Many claim Jose Mourinho is similar to Sir Alex but the reality is that this could not be more further from the truth.
You would never have seen Sir Alex come out publicly to claim a player was fit to play but pretending to be injured and you can be sure if he did, he would have a doctor’s report to back him up. The Scot would be more likely to suggest a player was injured in other to protect him from criticism from the media whereas Jose would do the opposite.
Protecting players, the key to seeing them flourish
Sir Alex's aim was to protect the players in other to give them the freedom to play. When Manchester United were going through a poor spell, the manager would never come out and blame the players, especially the young ones. He understood that if they were to flourish they needed to be taken care of not just physically but mentally as well.
Sir Alex so believed this that it was the undoing of his relationship with his former captain Roy Keane. When Roy Keane slated the performances of some of the United players on the club’s in-house television channel, Sir Alex not only stopped the programme from airing but booted Keane out of the club.
And when it appeared their relationship had been repaired, it again deteriorated after Roy Keane, as a pundit for ITV, criticised the performance of the United players especially the young ones following the club crashing out of the Champions league in the group stages. Again Sir Alex took offence, hitting back at Keane in a press conference by referring to the Irish man’s unsuccessful record as a manager.
It was clear what Sir Alex believed. Protect the player mentally and physically from anything that may hold him back and he will flourish on the pitch. This is not Jose Mourinho’s mentality.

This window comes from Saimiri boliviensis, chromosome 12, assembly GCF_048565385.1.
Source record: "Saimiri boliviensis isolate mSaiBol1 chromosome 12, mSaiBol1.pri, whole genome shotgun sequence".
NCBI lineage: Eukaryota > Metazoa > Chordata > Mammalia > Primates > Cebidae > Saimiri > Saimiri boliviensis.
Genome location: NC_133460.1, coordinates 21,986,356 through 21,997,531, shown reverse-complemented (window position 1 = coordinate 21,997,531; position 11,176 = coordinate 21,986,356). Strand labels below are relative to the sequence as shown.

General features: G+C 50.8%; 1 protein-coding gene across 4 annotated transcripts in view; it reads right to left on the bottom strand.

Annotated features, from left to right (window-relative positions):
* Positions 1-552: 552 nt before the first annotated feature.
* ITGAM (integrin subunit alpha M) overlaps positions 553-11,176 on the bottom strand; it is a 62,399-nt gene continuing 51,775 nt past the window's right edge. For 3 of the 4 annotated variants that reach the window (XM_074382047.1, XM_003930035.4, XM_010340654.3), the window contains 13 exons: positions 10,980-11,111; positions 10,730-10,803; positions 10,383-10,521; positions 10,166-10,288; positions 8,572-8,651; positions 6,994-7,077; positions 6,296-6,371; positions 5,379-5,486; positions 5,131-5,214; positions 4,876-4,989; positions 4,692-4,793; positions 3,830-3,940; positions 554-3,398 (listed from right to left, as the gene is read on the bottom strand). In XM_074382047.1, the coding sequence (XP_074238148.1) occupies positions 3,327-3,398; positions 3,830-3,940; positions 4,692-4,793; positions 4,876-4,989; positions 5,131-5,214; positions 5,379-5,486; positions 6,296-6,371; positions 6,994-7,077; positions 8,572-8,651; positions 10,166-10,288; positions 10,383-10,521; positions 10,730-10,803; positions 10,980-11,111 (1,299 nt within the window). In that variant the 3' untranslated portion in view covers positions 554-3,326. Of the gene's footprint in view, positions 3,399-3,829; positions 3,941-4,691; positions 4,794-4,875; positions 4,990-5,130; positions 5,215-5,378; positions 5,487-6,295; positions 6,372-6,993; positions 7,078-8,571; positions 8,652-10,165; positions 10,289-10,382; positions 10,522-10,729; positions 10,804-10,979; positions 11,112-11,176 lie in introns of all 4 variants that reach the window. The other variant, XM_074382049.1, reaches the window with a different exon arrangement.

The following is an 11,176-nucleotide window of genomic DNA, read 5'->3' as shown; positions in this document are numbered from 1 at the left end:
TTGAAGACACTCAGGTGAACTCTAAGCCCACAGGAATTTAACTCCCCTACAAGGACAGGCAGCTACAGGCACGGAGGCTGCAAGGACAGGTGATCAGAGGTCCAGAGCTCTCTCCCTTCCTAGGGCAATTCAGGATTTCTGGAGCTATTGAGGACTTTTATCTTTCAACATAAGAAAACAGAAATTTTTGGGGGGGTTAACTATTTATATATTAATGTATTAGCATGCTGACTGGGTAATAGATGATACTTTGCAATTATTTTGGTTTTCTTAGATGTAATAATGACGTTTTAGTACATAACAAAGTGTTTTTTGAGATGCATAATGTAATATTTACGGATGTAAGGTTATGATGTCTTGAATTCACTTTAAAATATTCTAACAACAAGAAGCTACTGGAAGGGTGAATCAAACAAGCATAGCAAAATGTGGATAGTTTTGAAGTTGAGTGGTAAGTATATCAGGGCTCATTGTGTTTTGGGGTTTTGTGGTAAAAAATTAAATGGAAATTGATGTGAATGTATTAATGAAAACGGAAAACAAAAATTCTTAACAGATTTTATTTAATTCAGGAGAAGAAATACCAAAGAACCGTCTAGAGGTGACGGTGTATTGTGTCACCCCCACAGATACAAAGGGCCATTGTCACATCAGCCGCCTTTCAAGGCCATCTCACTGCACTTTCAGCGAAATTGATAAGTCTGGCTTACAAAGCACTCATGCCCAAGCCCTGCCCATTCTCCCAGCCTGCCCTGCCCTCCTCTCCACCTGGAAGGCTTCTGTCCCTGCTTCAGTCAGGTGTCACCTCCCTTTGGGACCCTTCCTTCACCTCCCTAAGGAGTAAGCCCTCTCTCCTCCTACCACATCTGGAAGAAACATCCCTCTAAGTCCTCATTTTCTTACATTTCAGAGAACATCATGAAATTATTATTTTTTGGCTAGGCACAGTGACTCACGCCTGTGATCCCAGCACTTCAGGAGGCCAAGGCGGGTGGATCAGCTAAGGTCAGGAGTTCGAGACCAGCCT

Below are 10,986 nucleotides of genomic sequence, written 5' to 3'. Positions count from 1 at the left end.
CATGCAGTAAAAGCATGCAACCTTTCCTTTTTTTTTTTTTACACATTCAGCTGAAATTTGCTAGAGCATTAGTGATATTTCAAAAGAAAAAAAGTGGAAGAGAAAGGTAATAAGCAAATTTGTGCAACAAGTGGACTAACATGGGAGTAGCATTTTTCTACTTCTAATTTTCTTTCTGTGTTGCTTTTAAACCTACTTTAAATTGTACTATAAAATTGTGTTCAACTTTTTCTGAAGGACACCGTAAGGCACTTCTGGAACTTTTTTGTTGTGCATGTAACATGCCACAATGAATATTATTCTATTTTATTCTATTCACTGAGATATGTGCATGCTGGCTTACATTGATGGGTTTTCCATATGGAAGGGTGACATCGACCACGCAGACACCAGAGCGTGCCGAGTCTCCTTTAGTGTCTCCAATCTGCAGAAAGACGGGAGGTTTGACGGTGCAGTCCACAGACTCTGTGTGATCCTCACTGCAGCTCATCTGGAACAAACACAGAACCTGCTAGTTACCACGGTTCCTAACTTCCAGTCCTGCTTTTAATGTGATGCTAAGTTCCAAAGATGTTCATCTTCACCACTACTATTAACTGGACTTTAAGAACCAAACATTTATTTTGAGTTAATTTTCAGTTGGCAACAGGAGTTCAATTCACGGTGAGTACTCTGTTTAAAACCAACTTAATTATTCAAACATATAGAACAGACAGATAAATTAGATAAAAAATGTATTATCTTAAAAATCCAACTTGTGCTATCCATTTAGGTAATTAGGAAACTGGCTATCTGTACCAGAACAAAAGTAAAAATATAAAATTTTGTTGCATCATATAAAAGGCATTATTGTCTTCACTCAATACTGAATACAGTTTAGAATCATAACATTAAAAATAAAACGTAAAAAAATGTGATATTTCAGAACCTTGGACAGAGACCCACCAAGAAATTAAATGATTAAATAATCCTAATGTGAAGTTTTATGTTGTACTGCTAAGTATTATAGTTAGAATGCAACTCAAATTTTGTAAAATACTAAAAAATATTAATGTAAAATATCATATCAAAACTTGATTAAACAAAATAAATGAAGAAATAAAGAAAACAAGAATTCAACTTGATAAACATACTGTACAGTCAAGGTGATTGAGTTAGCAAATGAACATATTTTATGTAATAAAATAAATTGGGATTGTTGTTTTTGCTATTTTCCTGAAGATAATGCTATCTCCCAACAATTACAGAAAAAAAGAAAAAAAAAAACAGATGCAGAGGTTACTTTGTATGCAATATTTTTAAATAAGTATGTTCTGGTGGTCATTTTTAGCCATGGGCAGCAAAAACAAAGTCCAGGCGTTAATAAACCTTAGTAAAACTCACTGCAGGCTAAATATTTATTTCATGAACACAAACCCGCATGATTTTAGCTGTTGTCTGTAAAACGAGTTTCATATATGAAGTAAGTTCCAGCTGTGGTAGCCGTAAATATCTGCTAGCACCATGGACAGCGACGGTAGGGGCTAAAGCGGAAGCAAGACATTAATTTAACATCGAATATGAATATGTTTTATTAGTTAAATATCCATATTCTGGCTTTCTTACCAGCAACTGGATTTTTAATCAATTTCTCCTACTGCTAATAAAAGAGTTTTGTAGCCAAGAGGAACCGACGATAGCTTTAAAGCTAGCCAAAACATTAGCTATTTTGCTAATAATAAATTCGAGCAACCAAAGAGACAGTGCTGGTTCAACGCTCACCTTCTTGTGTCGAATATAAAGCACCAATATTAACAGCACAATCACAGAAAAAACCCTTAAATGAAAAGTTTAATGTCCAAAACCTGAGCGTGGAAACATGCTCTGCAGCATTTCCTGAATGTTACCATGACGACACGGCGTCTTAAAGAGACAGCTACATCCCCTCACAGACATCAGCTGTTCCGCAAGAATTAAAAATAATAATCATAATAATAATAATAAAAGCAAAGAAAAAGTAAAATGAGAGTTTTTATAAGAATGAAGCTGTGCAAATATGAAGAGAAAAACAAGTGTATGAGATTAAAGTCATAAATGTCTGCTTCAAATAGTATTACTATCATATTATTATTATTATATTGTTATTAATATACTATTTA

When things go wrong Jose’s default position is to look for someone to blame. It was John Terry during his first stint at Chelsea, it was Sergio Ramos, Pepe and Iker Casillas at Real Madrid, it was Diego Costa, Eden Hazard and Eva Carneiro during his second stint at Chelsea and now it is Chris Smalling, Luke Shaw and Henrikh Mkhitaryan.
What has worked in Jose’s favour is that when things are going wrong, fans need someone to blame as well. They need someone to hold accountable and Jose satisfies that need by giving them someone to have a go at. The more objective fans try and look a bit deeper and view both sides of the coin but football is an emotional game where passions run high and so many times fans are easily persuaded to play the blame game.
Sir Alex said with pride at the Forum in Milan, "My job was to get a positive attitude into that team, for them to express themselves, never give in and enjoy playing for the club. That is sacrosanct.’’
Those who justify Jose Mourinho’s actions by saying Sir Alex would have done the same only need to read those words to realise that both men are on different sides of the spectrum.
Jose is a great manager to have when the team is winning or challenging for titles. Sir Alex is a great leader, a leader of men for all circumstances and there lies the difference.
For United’s sake the team has to start winning games in order to get the best side of its Portuguese manager otherwise be prepared for a season of soap opera and drama at Old Trafford. The game against Arsenal can’t come soon enough.